refractory mineral, and when in a fine State of division is
difficult to treat in the blast furnace.

Carbonate Ores. Ferrous carbonate, FeC0 3 , is abundant
as an iron mineral, and in admixture with various foreign
matters forms valuable ores of iron.

The purer varieties are described as spathic ores, whilst
the amorphous argillaceous ores of the Coal Measures are
known as clay ironstones, and when largely impregnated
with carbonaceous or bituminous mattsr they constitute
blackband ironstone.

Spathic Ore. Spathic ore in its purest form constitutes
the crystallised mineral known as siderite, which, when pure,
yields 48*27 per cent, of metallic iron. Siderite occurs as a
mineral having a pearly lustre, and varying from yellow to
brown in colour, but when it occurs in veins exposed to water
and atmsopheric influences, it is usually found to have suffered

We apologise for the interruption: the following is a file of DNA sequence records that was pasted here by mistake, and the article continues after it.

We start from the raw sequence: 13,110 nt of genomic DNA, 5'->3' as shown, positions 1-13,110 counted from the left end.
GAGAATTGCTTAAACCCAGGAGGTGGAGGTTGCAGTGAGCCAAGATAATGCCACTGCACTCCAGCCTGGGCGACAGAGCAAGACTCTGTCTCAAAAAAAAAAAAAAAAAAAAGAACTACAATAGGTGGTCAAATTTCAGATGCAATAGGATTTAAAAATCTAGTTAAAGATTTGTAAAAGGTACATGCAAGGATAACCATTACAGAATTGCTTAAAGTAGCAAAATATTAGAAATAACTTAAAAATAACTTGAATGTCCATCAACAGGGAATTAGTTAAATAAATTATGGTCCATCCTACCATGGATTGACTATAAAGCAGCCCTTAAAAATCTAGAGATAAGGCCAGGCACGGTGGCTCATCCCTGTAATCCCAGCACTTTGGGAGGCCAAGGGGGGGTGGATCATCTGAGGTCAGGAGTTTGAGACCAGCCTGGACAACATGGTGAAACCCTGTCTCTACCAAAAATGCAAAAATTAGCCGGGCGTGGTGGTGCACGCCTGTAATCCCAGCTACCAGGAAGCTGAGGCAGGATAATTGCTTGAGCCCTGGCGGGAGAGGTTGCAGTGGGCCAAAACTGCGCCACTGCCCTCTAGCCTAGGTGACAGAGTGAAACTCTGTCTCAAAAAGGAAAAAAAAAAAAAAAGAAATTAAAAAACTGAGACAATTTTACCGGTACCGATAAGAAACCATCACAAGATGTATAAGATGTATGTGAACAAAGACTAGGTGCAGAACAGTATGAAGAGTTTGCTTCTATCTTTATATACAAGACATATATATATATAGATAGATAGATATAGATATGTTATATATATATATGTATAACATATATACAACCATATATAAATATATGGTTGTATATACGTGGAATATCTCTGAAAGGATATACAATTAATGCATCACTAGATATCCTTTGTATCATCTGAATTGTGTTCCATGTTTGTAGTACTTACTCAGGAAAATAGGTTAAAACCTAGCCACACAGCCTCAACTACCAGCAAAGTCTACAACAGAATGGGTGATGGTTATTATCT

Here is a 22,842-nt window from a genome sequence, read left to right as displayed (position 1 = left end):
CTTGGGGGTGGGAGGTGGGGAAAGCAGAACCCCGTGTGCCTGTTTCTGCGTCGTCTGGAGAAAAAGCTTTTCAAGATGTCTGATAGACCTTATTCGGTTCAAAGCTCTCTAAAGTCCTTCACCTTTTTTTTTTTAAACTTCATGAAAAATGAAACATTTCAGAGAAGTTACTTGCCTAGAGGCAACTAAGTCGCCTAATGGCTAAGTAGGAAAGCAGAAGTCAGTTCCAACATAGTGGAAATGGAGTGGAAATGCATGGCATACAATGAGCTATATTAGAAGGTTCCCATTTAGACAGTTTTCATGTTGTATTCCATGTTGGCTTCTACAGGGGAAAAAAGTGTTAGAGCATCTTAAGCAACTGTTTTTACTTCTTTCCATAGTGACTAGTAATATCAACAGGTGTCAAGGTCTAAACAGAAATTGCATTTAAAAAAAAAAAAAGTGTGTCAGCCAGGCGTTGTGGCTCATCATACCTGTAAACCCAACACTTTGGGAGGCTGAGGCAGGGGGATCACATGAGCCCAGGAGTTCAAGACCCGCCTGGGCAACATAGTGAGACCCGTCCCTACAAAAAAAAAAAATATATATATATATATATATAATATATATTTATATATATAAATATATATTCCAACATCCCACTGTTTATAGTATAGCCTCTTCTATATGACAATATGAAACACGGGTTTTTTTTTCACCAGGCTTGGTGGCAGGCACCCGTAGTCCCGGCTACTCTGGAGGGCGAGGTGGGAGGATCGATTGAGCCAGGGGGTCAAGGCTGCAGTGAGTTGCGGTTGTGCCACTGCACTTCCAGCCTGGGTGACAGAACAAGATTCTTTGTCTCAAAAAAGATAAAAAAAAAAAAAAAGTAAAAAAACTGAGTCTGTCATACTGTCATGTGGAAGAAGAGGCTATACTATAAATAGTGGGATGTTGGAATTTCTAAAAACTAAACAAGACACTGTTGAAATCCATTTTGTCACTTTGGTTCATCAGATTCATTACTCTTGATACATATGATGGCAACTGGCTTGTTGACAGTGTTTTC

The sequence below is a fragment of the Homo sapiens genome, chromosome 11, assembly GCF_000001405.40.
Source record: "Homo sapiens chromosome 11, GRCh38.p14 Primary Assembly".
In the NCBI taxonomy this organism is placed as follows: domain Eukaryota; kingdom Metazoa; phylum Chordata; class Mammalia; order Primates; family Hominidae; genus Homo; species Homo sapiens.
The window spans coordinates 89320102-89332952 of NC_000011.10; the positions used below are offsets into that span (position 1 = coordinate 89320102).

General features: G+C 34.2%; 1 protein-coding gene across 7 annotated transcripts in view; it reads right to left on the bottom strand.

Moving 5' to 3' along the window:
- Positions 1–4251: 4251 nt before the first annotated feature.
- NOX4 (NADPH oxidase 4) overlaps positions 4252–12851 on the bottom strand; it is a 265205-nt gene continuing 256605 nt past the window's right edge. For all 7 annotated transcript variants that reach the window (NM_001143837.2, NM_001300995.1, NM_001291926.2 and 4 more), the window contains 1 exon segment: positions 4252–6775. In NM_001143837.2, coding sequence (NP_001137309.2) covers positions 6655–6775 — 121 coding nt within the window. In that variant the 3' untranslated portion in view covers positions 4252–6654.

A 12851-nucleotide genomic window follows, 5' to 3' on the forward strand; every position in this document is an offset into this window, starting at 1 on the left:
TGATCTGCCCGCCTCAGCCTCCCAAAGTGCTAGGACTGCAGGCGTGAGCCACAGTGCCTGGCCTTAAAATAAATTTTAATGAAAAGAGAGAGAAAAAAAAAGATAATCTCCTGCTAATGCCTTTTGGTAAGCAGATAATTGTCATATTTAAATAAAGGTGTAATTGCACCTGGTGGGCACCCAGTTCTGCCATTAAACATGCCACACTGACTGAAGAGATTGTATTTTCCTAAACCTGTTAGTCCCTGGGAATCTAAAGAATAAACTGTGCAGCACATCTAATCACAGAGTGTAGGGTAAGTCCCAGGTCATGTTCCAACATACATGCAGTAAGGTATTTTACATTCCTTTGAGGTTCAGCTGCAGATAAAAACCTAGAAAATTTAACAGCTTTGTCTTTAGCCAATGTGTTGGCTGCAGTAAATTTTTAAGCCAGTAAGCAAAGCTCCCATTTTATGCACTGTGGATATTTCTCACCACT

decomposition, and to have become converted into brown
haematite to a considerable depth from the surface. Spathic ores
often contain considerable quantities of manganous oxide, as is
the case with the spathic ore of the Brendon Hills, in Somer-
setshire, which was at one time transported to Ebbw Vale,
South Wales, to be smelted for the production of the
manganiferous pig-iron known as spiegeleisen The other
more important associates of spathic ores are calcium and



32



IRON.



magnesium carbonates, with occasionally also quartz, with
copper and lead in small proportion. This ore occurs in
the Carboniferous rocks of Durham, Cornwall, Devon, and
Somersetshire, but more largely on the Continent, as in the
mountain masses of Siegen and Musen, in Rhenish Prussia,
where it is found in rocks of Devonian age ; at Thuringia,
in Hungary, it occurs in Permian rocks ; whilst extensive
deposits also are present in Styria, Westphalia, Lolling, and
Carinthia, in Austria, as also in Hanover and in Russia.

ANALYSES OF SPATHIC AND OTHER IRON ORES.





A


B


C


D


Ferrous oxide (FeO) .


43-84


45-86


40-77


39-92


Ferric oxide (Fe-jOa) .


0-81


0-40


2-72


3-60


Carbonic anhydride (C0._>) .


38-86


31-02


26-41


22-85


Manganous oxide (MnO)


12-64


0-96





0-95


Alumina (ALOa)





5-86





7-86


Lime (CaO) . "...


0-28